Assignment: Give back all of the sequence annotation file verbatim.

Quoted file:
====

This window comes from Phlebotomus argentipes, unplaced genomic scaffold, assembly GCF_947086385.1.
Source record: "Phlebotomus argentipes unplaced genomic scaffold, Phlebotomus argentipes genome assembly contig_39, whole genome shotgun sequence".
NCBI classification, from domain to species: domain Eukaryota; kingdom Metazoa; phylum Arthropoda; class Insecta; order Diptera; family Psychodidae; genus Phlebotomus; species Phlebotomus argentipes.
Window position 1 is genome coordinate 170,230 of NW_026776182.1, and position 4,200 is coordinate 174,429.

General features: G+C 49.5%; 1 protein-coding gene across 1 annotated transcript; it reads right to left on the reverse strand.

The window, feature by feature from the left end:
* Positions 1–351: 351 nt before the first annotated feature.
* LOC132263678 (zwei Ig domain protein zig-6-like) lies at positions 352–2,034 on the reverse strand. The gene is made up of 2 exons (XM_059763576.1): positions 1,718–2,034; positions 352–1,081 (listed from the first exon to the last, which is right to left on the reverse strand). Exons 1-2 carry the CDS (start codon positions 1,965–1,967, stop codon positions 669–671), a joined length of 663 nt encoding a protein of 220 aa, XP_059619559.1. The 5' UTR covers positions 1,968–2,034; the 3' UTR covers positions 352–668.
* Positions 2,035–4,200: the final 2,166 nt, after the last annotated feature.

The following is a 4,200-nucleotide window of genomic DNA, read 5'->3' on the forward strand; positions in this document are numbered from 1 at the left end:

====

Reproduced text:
This window comes from Phlebotomus argentipes, unplaced genomic scaffold, assembly GCF_947086385.1.
Source record: "Phlebotomus argentipes unplaced genomic scaffold, Phlebotomus argentipes genome assembly contig_39, whole genome shotgun sequence".
NCBI classification, from domain to species: domain Eukaryota; kingdom Metazoa; phylum Arthropoda; class Insecta; order Diptera; family Psychodidae; genus Phlebotomus; species Phlebotomus argentipes.
Window position 1 is genome coordinate 170,230 of NW_026776182.1, and position 4,200 is coordinate 174,429.

General features: G+C 49.5%; 1 protein-coding gene across 1 annotated transcript; it reads right to left on the reverse strand.

The window, feature by feature from the left end:
* Positions 1–351: 351 nt before the first annotated feature.
* LOC132263678 (zwei Ig domain protein zig-6-like) lies at positions 352–2,034 on the reverse strand. The gene is made up of 2 exons (XM_059763576.1): positions 1,718–2,034; positions 352–1,081 (listed from the first exon to the last, which is right to left on the reverse strand). Exons 1-2 carry the CDS (start codon positions 1,965–1,967, stop codon positions 669–671), a joined length of 663 nt encoding a protein of 220 aa, XP_059619559.1. The 5' UTR covers positions 1,968–2,034; the 3' UTR covers positions 352–668.
* Positions 2,035–4,200: the final 2,166 nt, after the last annotated feature.

The following is a 4,200-nucleotide window of genomic DNA, read 5'->3' on the forward strand; positions in this document are numbered from 1 at the left end: